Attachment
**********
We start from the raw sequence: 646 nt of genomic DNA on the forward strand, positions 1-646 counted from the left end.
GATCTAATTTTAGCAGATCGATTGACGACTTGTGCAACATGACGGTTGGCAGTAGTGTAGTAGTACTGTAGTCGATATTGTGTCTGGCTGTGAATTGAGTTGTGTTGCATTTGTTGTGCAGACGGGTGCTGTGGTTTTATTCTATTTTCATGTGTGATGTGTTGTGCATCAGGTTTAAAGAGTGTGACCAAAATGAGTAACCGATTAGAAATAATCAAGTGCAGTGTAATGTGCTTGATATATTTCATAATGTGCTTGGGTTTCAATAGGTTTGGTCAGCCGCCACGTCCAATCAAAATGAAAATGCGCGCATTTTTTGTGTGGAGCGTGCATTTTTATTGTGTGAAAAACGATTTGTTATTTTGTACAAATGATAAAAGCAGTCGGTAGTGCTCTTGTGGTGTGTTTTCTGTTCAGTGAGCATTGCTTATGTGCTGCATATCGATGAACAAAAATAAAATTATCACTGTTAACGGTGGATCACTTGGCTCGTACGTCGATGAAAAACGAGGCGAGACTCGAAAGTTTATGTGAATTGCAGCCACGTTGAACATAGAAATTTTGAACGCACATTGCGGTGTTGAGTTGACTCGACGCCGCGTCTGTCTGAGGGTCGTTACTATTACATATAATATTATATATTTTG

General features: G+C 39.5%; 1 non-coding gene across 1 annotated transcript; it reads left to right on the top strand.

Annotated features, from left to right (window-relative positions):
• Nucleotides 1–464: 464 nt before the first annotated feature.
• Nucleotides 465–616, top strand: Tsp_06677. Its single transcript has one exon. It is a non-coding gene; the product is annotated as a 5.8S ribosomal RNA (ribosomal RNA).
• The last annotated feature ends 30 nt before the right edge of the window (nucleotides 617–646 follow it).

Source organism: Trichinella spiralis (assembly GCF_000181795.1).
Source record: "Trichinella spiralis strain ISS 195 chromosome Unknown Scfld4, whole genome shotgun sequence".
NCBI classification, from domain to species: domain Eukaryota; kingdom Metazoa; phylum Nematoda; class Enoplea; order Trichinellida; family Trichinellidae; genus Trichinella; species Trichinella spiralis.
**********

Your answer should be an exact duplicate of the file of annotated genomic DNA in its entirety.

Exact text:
We start from the raw sequence: 646 nt of genomic DNA on the forward strand, positions 1-646 counted from the left end.
GATCTAATTTTAGCAGATCGATTGACGACTTGTGCAACATGACGGTTGGCAGTAGTGTAGTAGTACTGTAGTCGATATTGTGTCTGGCTGTGAATTGAGTTGTGTTGCATTTGTTGTGCAGACGGGTGCTGTGGTTTTATTCTATTTTCATGTGTGATGTGTTGTGCATCAGGTTTAAAGAGTGTGACCAAAATGAGTAACCGATTAGAAATAATCAAGTGCAGTGTAATGTGCTTGATATATTTCATAATGTGCTTGGGTTTCAATAGGTTTGGTCAGCCGCCACGTCCAATCAAAATGAAAATGCGCGCATTTTTTGTGTGGAGCGTGCATTTTTATTGTGTGAAAAACGATTTGTTATTTTGTACAAATGATAAAAGCAGTCGGTAGTGCTCTTGTGGTGTGTTTTCTGTTCAGTGAGCATTGCTTATGTGCTGCATATCGATGAACAAAAATAAAATTATCACTGTTAACGGTGGATCACTTGGCTCGTACGTCGATGAAAAACGAGGCGAGACTCGAAAGTTTATGTGAATTGCAGCCACGTTGAACATAGAAATTTTGAACGCACATTGCGGTGTTGAGTTGACTCGACGCCGCGTCTGTCTGAGGGTCGTTACTATTACATATAATATTATATATTTTG

General features: G+C 39.5%; 1 non-coding gene across 1 annotated transcript; it reads left to right on the top strand.

Annotated features, from left to right (window-relative positions):
• Nucleotides 1–464: 464 nt before the first annotated feature.
• Nucleotides 465–616, top strand: Tsp_06677. Its single transcript has one exon. It is a non-coding gene; the product is annotated as a 5.8S ribosomal RNA (ribosomal RNA).
• The last annotated feature ends 30 nt before the right edge of the window (nucleotides 617–646 follow it).

Source organism: Trichinella spiralis (assembly GCF_000181795.1).
Source record: "Trichinella spiralis strain ISS 195 chromosome Unknown Scfld4, whole genome shotgun sequence".
NCBI classification, from domain to species: domain Eukaryota; kingdom Metazoa; phylum Nematoda; class Enoplea; order Trichinellida; family Trichinellidae; genus Trichinella; species Trichinella spiralis.